For the other external features, you'll find the volume rocker on the left spine, the power button and headset jack up top, and the charging port and SIM card slot on the right (you'll need a tool or paper clip to pop out the latter). On the back, you'll see the 5-megapixel camera with LED flash.
Note that, like a fair number of HTC phones, the battery is completely embedded and you won't be able to expand the phone's 16GB of internal storage.
Android OS and apps
Strip away Facebook Home and you still get full use of the competent Android 4.1 Jelly Bean platform underneath. In fact, should you disable Facebook Home in the menu settings, you'll see the usual Jelly Bean lock screen, without HTC's Sense overlay.
You'll still get Google Now, too; just press and hold the center capacitive button to bring it up. To see a list of your recent apps, give that central navigation circle a double tap.
Settings are accessible from Google's notifications pull-down as well as from the app drawer, and you get all the goodies like NFC, Bluetooth 4.0, and Android Beam. You can also turn the First into a mobile hot spot for up to eight devices.
As usual, Google Play supplies all your app needs, and your Google account keeps the entire operation afloat, with or without any Facebook involvement.
As it turns out, there are two ways to take photos on this phone, and that can be a little confusing. There's the regular camera app, which you access from the app shortcut tray, and the Facebook photo uploader tool, which I only recommend using in specific situations.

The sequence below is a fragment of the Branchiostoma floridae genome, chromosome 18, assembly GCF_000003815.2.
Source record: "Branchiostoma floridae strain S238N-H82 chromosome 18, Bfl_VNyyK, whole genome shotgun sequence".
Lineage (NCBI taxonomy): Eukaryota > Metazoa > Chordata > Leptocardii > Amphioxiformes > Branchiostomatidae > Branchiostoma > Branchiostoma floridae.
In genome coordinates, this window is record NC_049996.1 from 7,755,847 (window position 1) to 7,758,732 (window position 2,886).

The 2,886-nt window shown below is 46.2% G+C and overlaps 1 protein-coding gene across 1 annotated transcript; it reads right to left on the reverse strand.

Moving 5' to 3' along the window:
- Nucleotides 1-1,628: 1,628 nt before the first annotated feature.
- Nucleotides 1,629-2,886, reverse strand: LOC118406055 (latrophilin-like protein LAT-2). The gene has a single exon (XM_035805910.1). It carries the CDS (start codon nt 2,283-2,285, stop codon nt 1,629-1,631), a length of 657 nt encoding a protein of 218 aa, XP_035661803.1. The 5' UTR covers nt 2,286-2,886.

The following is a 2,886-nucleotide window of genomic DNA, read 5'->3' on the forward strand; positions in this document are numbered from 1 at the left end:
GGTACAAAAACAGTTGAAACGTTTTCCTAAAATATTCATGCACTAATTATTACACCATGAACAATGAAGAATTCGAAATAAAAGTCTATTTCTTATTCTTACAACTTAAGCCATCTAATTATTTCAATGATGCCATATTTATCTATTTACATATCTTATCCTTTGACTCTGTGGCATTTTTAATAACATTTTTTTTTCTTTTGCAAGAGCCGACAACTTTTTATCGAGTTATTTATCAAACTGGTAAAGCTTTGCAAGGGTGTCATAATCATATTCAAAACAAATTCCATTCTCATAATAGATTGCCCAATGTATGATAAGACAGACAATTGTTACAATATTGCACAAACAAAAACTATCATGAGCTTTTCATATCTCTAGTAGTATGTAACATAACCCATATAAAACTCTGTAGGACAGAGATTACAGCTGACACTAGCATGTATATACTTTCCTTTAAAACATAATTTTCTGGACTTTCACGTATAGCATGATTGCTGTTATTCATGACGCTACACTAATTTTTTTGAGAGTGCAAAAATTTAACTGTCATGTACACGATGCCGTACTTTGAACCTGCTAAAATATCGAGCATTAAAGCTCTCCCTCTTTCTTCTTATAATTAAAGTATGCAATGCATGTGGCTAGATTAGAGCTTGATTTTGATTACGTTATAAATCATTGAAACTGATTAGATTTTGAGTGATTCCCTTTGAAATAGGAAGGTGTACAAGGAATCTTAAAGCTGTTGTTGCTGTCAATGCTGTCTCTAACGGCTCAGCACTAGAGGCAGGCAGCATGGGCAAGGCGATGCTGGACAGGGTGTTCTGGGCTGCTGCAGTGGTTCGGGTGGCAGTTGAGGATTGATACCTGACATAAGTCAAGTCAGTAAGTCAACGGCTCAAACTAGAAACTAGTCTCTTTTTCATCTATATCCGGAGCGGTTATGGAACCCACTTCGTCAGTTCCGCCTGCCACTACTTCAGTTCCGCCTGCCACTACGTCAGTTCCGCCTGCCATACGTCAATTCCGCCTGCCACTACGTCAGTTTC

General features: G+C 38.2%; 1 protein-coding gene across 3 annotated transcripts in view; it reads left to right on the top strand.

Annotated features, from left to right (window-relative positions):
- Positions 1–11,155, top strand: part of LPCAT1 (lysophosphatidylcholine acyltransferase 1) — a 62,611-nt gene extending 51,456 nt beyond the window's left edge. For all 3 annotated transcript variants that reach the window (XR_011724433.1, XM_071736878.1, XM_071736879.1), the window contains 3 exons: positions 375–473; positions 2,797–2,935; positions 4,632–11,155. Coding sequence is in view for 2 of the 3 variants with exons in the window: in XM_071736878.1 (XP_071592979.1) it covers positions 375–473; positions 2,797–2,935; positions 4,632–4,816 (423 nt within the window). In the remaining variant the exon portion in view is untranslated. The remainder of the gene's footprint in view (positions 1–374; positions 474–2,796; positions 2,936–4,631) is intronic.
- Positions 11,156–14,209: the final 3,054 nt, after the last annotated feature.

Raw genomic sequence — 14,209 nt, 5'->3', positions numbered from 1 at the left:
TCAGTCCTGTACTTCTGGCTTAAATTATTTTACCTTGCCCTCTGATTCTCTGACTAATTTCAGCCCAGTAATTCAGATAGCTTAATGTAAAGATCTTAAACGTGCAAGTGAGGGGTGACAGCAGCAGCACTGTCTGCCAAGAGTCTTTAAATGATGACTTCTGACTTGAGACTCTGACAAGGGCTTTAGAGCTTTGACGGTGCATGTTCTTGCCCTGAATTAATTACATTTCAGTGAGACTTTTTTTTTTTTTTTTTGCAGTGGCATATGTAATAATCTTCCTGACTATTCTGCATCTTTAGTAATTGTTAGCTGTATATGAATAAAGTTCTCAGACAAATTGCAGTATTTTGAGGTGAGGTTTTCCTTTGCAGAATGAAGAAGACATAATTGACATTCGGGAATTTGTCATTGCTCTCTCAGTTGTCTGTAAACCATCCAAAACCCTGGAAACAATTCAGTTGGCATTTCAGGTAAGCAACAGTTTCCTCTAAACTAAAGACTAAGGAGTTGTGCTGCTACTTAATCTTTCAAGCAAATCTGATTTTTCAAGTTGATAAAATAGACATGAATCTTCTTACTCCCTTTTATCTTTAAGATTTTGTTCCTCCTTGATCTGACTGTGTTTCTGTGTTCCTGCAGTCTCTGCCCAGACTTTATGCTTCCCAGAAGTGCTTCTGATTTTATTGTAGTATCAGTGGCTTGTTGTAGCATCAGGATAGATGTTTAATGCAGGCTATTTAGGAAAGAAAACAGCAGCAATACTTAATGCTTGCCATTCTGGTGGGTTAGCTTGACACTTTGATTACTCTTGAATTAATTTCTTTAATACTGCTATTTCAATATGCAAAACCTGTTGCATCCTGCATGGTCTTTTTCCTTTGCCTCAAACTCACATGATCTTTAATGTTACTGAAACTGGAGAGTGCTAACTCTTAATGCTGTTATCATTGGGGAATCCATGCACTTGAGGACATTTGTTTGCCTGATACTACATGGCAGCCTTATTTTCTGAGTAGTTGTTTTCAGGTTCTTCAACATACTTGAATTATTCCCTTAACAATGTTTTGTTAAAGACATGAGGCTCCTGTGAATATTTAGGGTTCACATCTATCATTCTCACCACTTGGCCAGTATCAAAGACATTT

First, the regular camera. Since the First uses the unembellished, stock version of Android, its camera apps follow suit. You've got panorama mode built right in, as well as basic settings to control flash, white-balance settings, exposure, and several scene filters. The latter category includes scene modes for action, night, sunset, and "party." There's also 4x optical zoom. You'll take 5-megapixel images by default, but you can also step down the image size to as low as a QVGA resolution.
Video settings are largely the same, with the notable addition of silly face effects -- like big eyes and small mouth -- and a trio of background images. The First records 1080p HD video and plays it back in 720p HD.
Image quality isn't bad at all for a 5-megapixel camera. Colors were sometimes a little on the cool side, with the exception of greens, which were oversaturated in the shots I took of plant life. The camera didn't capture as much detail as top-tier smartphones like the 8-megapixel iPhone 5 or the 13-megapixel HTC One, particularly when it came to still-life shots and people. Photos taken outdoors in natural light were much less noisy than photos taken indoors in artificial lighting. In general, close-ups looked good on the First, with fairly sharp edges. I appreciate the phone's continuous autofocus.
Although you can share photos via Facebook, e-mail, or any other social network, there's a shortcut to fast-track uploading photos right to the social network. You launch the Facebook photo uploader tool by pressing the "photo" button at the top of the app shortcut page. It'll show you a gallery of your photos from the camera roll, and also a camera icon button. This time, you won't get autofocus, though photos you snap here will upload to Facebook and nowhere else.
Pictures (and video) you save this way populate their own Facebook subfolder in your photo album.
The First's 1.6-megapixel front-facing camera is totally fine, but image quality is predictably a little noisy and color quality and temperature depend greatly on the ambient light, since there's no front-facing flash.
Video quality is really great on the HTC First, especially for a handset of this caliber. Clips default to 720p in the settings, but you can change them to 1080p HD, which is what I did for my tests. Colors were spot-on in well-lit situations, and edges were sharp. Subjects looked and sounded clear, although as always, audio levels depend on how far the mic is from the subject. Video recording and playback were both smooth, without any jerkiness. I was pleased with the results.